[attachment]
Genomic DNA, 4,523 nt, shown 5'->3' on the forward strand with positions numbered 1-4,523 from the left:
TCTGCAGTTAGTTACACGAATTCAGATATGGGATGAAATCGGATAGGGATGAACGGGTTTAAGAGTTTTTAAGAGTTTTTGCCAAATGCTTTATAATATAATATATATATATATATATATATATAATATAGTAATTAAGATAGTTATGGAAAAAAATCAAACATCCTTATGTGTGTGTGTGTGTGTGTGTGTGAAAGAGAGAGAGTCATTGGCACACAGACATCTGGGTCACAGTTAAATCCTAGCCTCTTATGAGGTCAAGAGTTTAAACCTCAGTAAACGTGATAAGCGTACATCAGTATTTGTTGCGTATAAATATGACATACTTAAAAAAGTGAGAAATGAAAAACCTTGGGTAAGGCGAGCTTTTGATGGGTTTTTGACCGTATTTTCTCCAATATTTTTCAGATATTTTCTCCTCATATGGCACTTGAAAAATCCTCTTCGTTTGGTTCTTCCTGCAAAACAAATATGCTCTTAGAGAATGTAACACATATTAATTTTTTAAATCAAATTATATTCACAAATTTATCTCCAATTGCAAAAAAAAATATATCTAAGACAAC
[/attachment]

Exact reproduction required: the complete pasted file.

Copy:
Genomic DNA, 4,523 nt, shown 5'->3' on the forward strand with positions numbered 1-4,523 from the left:
TCTGCAGTTAGTTACACGAATTCAGATATGGGATGAAATCGGATAGGGATGAACGGGTTTAAGAGTTTTTAAGAGTTTTTGCCAAATGCTTTATAATATAATATATATATATATATATATATATAATATAGTAATTAAGATAGTTATGGAAAAAAATCAAACATCCTTATGTGTGTGTGTGTGTGTGTGTGTGAAAGAGAGAGAGTCATTGGCACACAGACATCTGGGTCACAGTTAAATCCTAGCCTCTTATGAGGTCAAGAGTTTAAACCTCAGTAAACGTGATAAGCGTACATCAGTATTTGTTGCGTATAAATATGACATACTTAAAAAAGTGAGAAATGAAAAACCTTGGGTAAGGCGAGCTTTTGATGGGTTTTTGACCGTATTTTCTCCAATATTTTTCAGATATTTTCTCCTCATATGGCACTTGAAAAATCCTCTTCGTTTGGTTCTTCCTGCAAAACAAATATGCTCTTAGAGAATGTAACACATATTAATTTTTTAAATCAAATTATATTCACAAATTTATCTCCAATTGCAAAAAAAAATATATCTAAGACAAC